A POLICE inspector left bloodstained trainers in a wheelie bin after killing his wife and dumping her body in a lake, a court has heard.

Darren McKie, aged 43, was seen twice by officers on patrol in Wilmslow, Cheshire, in the early hours of September 29 last year, before the body of his wife Leanne, aged 39, a detective constable, was discovered in Poynton Lake.

Chester Crown Court has heard the couple, who both worked for Greater Manchester Police, had debts of more than £100,000.

Nigel Power QC, prosecuting, said police officers first saw McKie walking, three-and-a-half miles away from his home in Burford Close, at 1.30am on September 29.

About 45 minutes later, police saw him again, this time wearing no shoes on his feet, and took him home where he had left the couple's three children alone, the court heard.

He told officers he had become concerned for his wife and was worried that she could have been in a car crash, so went out to look for her.

McKie said he had taken his trainers off and thrown them away because his "feet were rubbing".

Later that day, after his wife's body was discovered in the lake, officers recovered the New Balance trainers from a wheelie bin close to his home, where he had been seen walking earlier that morning, it was claimed.

Mr Power told the court DNA tests showed the trainers had been worn by the defendant and were stained with his wife's blood.

Mud on the trainers showed soil similar to that in the area where the body was found, jurors heard.

The court heard a post-mortem examination showed Mrs McKie was likely to have been killed at about noon, the day before she was found.

Her injuries were consistent with having been strangled and having a hand "forcibly placed over the mouth", Mr Power said.

When he was charged with murder McKie told officers: "I did not kill my wife."

Mr Power told the jury: "That is the issue you will have to decide in this case, whether it was Mr McKie who killed his wife or whether it was some other person."

The court heard McKie had given a prepared statement to police, in which he said he knew nothing about how his wife met her death.

In a second statement, he said his wife would have "irrational worries" and would "fly off the handle easily and regularly".

He said they were in the process of sorting out debts but his wife "did not want to be reminded of it".

The court was read a statement from Mrs McKie's mother, Ellen Dodd, who said she and her husband Raymond thought Darren was a "nice person" and seemed "genuinely caring towards Leanne".

She said that about five years ago, Mrs McKie had been upset because she discovered her husband owed £20,000 on a credit card, but his parents had helped him with the debt.

She said: "After this, Ray and I believed their cash flow problems had been solved."

Yesterday, the court heard from Nigel Power QC, prosecuting, that friends described the couple, who had three children, as the "perfect family".

But he said the McKies, who both worked for Greater Manchester Police, were "living well beyond their means" and "under considerable financial pressure".

The court heard they had debts of more than £100,000 — including bank and credit card balances, loans and money owed for renovation work to their new home in Burford Close in Wilmslow.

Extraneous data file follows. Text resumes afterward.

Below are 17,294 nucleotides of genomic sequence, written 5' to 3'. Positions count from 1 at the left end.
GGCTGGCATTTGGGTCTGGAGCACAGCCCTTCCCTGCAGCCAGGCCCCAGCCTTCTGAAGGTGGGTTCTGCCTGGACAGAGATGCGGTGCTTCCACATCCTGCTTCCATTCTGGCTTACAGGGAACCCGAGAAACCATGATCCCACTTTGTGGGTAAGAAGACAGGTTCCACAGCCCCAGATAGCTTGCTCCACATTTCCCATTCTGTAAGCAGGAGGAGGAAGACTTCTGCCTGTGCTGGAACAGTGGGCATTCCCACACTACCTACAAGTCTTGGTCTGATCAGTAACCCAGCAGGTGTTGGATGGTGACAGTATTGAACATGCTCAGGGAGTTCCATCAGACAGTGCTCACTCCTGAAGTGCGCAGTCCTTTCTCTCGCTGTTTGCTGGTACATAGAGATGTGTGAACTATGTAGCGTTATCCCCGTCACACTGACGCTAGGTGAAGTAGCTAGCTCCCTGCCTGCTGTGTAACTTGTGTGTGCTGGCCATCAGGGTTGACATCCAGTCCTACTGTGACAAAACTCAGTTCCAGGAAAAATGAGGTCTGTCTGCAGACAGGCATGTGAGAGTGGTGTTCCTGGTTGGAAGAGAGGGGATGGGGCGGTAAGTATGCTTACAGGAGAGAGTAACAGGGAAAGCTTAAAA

Fifteen loan applications had been made in McKie and his wife's name on September 22, a week before her death, although only one was successful.

Mr Power told the jury: "The prosecution say all those applications were made by Mr McKie, made by him without his wife's knowledge."

The court was played a recording of a phone call Mrs McKie made to company AA Loans on September 5 in which she said her husband had not applied for any loans, although his details had been used for applications.

In a text message sent to her husband the following day, Mrs McKie asked him: "Are we in a mess??? Please tell me!"

But, he replied telling her to "please stop doubting me".

The jury was told McKie had accessed the police computer to find proof of earnings for his wife, which he sent to loan company Fluent Finance with the hope of borrowing £54,000 — on the basis it would consolidate his debts.

On the morning of her death, Mrs McKie received a letter from the company and sent her husband a message which said: "You liar. Just got back a loan application with my passport and my name."

She sent a second message saying: "I asked you and you promised. Fluent Finance? Who are they? Are we in such a mess? Why again? The kids need clothes and shoes what's going on?"

McKie, who wore a navy suit for the court hearing, had replied saying "I'm coming home".

He left work at Stretford Police Station at about 11.30am that day and returned to the house, the court was told.

Mr Power said: "The game was up. Not only were they in terrible financial trouble, but the defendant had been going behind his wife's back."

The court heard Mrs McKie had been due in work at 3pm that day but did not arrive.

Her car, a red Mini, was seen leaving the house at about 12.45pm, when the prosecution alleges it was driven by the defendant, who returned to the house on foot minutes later.

McKie later went to pick their children up from school and sent text messages to his wife at 3.30pm and 9.20pm.

The court heard the Mini was seen driving around the Poynton area on the night of September 28 and the early hours of the following day.

Mr Power said: "The defendant, in that car, had taken his dead wife to the lake at Poynton, dragged her along to the lakeside and dumped her body in the lake."

McKie denies the murder and manslaughter of his wife.

The trial continues.